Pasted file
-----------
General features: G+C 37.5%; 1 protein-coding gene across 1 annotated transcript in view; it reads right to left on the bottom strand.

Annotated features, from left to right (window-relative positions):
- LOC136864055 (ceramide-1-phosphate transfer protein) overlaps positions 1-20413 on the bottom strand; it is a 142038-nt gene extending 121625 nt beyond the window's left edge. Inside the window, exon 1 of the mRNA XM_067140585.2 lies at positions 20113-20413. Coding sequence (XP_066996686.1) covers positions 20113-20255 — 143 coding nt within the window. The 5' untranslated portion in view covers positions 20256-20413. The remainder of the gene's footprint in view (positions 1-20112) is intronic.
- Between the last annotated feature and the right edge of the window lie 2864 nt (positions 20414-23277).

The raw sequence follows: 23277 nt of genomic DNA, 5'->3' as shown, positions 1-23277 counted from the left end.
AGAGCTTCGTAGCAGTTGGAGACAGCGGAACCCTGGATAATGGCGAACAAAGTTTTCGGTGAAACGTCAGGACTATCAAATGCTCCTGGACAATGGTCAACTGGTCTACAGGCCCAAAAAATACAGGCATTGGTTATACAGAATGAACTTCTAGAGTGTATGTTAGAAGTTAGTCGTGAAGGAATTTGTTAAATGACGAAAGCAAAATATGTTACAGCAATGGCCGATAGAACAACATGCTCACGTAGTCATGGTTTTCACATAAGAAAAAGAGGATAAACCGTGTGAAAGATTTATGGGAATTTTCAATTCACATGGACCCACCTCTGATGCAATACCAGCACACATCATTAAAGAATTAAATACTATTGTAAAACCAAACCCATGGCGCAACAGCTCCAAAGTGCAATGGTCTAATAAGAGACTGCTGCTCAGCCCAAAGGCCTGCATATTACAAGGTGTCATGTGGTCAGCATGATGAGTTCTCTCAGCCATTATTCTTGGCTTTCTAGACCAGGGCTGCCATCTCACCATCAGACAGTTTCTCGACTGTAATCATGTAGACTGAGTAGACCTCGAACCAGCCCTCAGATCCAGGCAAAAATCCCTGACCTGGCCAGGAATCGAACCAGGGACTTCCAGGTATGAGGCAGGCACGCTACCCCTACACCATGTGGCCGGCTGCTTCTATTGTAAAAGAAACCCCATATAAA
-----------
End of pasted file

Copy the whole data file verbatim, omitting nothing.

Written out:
General features: G+C 37.5%; 1 protein-coding gene across 1 annotated transcript in view; it reads right to left on the bottom strand.

Annotated features, from left to right (window-relative positions):
- LOC136864055 (ceramide-1-phosphate transfer protein) overlaps positions 1-20413 on the bottom strand; it is a 142038-nt gene extending 121625 nt beyond the window's left edge. Inside the window, exon 1 of the mRNA XM_067140585.2 lies at positions 20113-20413. Coding sequence (XP_066996686.1) covers positions 20113-20255 — 143 coding nt within the window. The 5' untranslated portion in view covers positions 20256-20413. The remainder of the gene's footprint in view (positions 1-20112) is intronic.
- Between the last annotated feature and the right edge of the window lie 2864 nt (positions 20414-23277).

The raw sequence follows: 23277 nt of genomic DNA, 5'->3' as shown, positions 1-23277 counted from the left end.
AGAGCTTCGTAGCAGTTGGAGACAGCGGAACCCTGGATAATGGCGAACAAAGTTTTCGGTGAAACGTCAGGACTATCAAATGCTCCTGGACAATGGTCAACTGGTCTACAGGCCCAAAAAATACAGGCATTGGTTATACAGAATGAACTTCTAGAGTGTATGTTAGAAGTTAGTCGTGAAGGAATTTGTTAAATGACGAAAGCAAAATATGTTACAGCAATGGCCGATAGAACAACATGCTCACGTAGTCATGGTTTTCACATAAGAAAAAGAGGATAAACCGTGTGAAAGATTTATGGGAATTTTCAATTCACATGGACCCACCTCTGATGCAATACCAGCACACATCATTAAAGAATTAAATACTATTGTAAAACCAAACCCATGGCGCAACAGCTCCAAAGTGCAATGGTCTAATAAGAGACTGCTGCTCAGCCCAAAGGCCTGCATATTACAAGGTGTCATGTGGTCAGCATGATGAGTTCTCTCAGCCATTATTCTTGGCTTTCTAGACCAGGGCTGCCATCTCACCATCAGACAGTTTCTCGACTGTAATCATGTAGACTGAGTAGACCTCGAACCAGCCCTCAGATCCAGGCAAAAATCCCTGACCTGGCCAGGAATCGAACCAGGGACTTCCAGGTATGAGGCAGGCACGCTACCCCTACACCATGTGGCCGGCTGCTTCTATTGTAAAAGAAACCCCATATAAA